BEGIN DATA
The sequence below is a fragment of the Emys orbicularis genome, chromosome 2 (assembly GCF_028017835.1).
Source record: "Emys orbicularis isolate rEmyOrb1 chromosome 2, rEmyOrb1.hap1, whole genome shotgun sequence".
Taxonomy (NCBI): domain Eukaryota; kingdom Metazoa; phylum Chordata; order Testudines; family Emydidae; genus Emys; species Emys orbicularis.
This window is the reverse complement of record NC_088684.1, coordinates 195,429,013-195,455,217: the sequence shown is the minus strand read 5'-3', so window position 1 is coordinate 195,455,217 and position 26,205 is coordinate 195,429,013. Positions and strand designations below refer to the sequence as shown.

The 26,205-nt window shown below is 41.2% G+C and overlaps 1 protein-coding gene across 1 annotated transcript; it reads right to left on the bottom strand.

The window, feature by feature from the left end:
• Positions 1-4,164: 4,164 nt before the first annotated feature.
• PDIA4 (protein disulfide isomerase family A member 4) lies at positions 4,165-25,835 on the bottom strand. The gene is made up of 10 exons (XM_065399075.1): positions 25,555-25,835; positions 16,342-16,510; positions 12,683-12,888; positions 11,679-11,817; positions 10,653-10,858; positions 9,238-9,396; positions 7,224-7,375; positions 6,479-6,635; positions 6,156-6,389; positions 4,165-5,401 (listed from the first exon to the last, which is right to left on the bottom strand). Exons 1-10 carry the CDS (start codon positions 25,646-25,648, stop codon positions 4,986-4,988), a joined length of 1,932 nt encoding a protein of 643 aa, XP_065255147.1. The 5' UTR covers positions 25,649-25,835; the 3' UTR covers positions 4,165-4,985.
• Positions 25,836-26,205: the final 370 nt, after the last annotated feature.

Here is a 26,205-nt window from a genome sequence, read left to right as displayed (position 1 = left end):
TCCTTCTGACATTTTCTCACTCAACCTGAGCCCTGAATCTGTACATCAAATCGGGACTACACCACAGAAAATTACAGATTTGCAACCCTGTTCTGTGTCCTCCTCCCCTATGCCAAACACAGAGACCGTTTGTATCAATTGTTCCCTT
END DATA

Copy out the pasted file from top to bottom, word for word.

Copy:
The sequence below is a fragment of the Emys orbicularis genome, chromosome 2 (assembly GCF_028017835.1).
Source record: "Emys orbicularis isolate rEmyOrb1 chromosome 2, rEmyOrb1.hap1, whole genome shotgun sequence".
Taxonomy (NCBI): domain Eukaryota; kingdom Metazoa; phylum Chordata; order Testudines; family Emydidae; genus Emys; species Emys orbicularis.
This window is the reverse complement of record NC_088684.1, coordinates 195,429,013-195,455,217: the sequence shown is the minus strand read 5'-3', so window position 1 is coordinate 195,455,217 and position 26,205 is coordinate 195,429,013. Positions and strand designations below refer to the sequence as shown.

The 26,205-nt window shown below is 41.2% G+C and overlaps 1 protein-coding gene across 1 annotated transcript; it reads right to left on the bottom strand.

The window, feature by feature from the left end:
• Positions 1-4,164: 4,164 nt before the first annotated feature.
• PDIA4 (protein disulfide isomerase family A member 4) lies at positions 4,165-25,835 on the bottom strand. The gene is made up of 10 exons (XM_065399075.1): positions 25,555-25,835; positions 16,342-16,510; positions 12,683-12,888; positions 11,679-11,817; positions 10,653-10,858; positions 9,238-9,396; positions 7,224-7,375; positions 6,479-6,635; positions 6,156-6,389; positions 4,165-5,401 (listed from the first exon to the last, which is right to left on the bottom strand). Exons 1-10 carry the CDS (start codon positions 25,646-25,648, stop codon positions 4,986-4,988), a joined length of 1,932 nt encoding a protein of 643 aa, XP_065255147.1. The 5' UTR covers positions 25,649-25,835; the 3' UTR covers positions 4,165-4,985.
• Positions 25,836-26,205: the final 370 nt, after the last annotated feature.

Here is a 26,205-nt window from a genome sequence, read left to right as displayed (position 1 = left end):
TCCTTCTGACATTTTCTCACTCAACCTGAGCCCTGAATCTGTACATCAAATCGGGACTACACCACAGAAAATTACAGATTTGCAACCCTGTTCTGTGTCCTCCTCCCCTATGCCAAACACAGAGACCGTTTGTATCAATTGTTCCCTT